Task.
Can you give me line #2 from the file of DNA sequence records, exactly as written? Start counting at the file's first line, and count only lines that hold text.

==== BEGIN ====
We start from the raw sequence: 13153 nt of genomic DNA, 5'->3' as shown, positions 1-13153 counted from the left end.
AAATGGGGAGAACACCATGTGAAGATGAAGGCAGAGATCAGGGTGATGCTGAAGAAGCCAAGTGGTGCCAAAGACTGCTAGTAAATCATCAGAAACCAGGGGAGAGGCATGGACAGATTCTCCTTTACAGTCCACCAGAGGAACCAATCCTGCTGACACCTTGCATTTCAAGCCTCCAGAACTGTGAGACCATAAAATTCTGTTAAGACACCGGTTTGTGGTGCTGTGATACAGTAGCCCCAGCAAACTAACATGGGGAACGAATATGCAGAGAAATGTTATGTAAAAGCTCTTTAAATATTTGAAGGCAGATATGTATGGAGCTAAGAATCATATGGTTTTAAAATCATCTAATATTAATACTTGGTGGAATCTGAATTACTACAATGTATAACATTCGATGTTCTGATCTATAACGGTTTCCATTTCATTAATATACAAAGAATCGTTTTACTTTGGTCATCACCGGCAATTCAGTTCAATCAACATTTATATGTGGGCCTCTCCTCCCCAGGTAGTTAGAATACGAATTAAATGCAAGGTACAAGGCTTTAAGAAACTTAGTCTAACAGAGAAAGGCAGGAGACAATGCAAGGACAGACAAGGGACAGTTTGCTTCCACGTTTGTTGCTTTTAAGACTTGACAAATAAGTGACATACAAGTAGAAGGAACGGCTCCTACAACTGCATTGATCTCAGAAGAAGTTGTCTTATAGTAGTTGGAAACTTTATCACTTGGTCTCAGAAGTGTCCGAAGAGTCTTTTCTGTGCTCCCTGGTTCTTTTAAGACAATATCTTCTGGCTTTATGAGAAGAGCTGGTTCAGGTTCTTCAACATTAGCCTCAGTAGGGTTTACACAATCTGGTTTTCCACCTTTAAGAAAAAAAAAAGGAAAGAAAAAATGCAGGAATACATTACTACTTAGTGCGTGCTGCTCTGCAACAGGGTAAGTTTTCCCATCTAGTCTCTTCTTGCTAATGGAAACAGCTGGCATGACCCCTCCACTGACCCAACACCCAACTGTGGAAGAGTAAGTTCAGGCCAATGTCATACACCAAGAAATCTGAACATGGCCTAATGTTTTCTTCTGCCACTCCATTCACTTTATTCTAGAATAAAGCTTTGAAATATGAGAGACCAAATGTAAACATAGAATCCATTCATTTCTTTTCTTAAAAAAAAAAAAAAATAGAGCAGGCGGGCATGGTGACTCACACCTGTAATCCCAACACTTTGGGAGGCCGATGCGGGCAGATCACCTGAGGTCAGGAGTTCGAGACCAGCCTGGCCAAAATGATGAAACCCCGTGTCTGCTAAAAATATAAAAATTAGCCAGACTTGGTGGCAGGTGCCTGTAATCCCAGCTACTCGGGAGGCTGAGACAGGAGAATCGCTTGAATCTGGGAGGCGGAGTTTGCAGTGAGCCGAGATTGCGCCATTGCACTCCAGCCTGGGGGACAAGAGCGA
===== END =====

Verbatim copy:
AAATGGGGAGAACACCATGTGAAGATGAAGGCAGAGATCAGGGTGATGCTGAAGAAGCCAAGTGGTGCCAAAGACTGCTAGTAAATCATCAGAAACCAGGGGAGAGGCATGGACAGATTCTCCTTTACAGTCCACCAGAGGAACCAATCCTGCTGACACCTTGCATTTCAAGCCTCCAGAACTGTGAGACCATAAAATTCTGTTAAGACACCGGTTTGTGGTGCTGTGATACAGTAGCCCCAGCAAACTAACATGGGGAACGAATATGCAGAGAAATGTTATGTAAAAGCTCTTTAAATATTTGAAGGCAGATATGTATGGAGCTAAGAATCATATGGTTTTAAAATCATCTAATATTAATACTTGGTGGAATCTGAATTACTACAATGTATAACATTCGATGTTCTGATCTATAACGGTTTCCATTTCATTAATATACAAAGAATCGTTTTACTTTGGTCATCACCGGCAATTCAGTTCAATCAACATTTATATGTGGGCCTCTCCTCCCCAGGTAGTTAGAATACGAATTAAATGCAAGGTACAAGGCTTTAAGAAACTTAGTCTAACAGAGAAAGGCAGGAGACAATGCAAGGACAGACAAGGGACAGTTTGCTTCCACGTTTGTTGCTTTTAAGACTTGACAAATAAGTGACATACAAGTAGAAGGAACGGCTCCTACAACTGCATTGATCTCAGAAGAAGTTGTCTTATAGTAGTTGGAAACTTTATCACTTGGTCTCAGAAGTGTCCGAAGAGTCTTTTCTGTGCTCCCTGGTTCTTTTAAGACAATATCTTCTGGCTTTATGAGAAGAGCTGGTTCAGGTTCTTCAACATTAGCCTCAGTAGGGTTTACACAATCTGGTTTTCCACCTTTAAGAAAAAAAAAAGGAAAGAAAAAATGCAGGAATACATTACTACTTAGTGCGTGCTGCTCTGCAACAGGGTAAGTTTTCCCATCTAGTCTCTTCTTGCTAATGGAAACAGCTGGCATGACCCCTCCACTGACCCAACACCCAACTGTGGAAGAGTAAGTTCAGGCCAATGTCATACACCAAGAAATCTGAACATGGCCTAATGTTTTCTTCTGCCACTCCATTCACTTTATTCTAGAATAAAGCTTTGAAATATGAGAGACCAAATGTAAACATAGAATCCATTCATTTCTTTTCTTAAAAAAAAAAAAAAATAGAGCAGGCGGGCATGGTGACTCACACCTGTAATCCCAACACTTTGGGAGGCCGATGCGGGCAGATCACCTGAGGTCAGGAGTTCGAGACCAGCCTGGCCAAAATGATGAAACCCCGTGTCTGCTAAAAATATAAAAATTAGCCAGACTTGGTGGCAGGTGCCTGTAATCCCAGCTACTCGGGAGGCTGAGACAGGAGAATCGCTTGAATCTGGGAGGCGGAGTTTGCAGTGAGCCGAGATTGCGCCATTGCACTCCAGCCTGGGGGACAAGAGCGA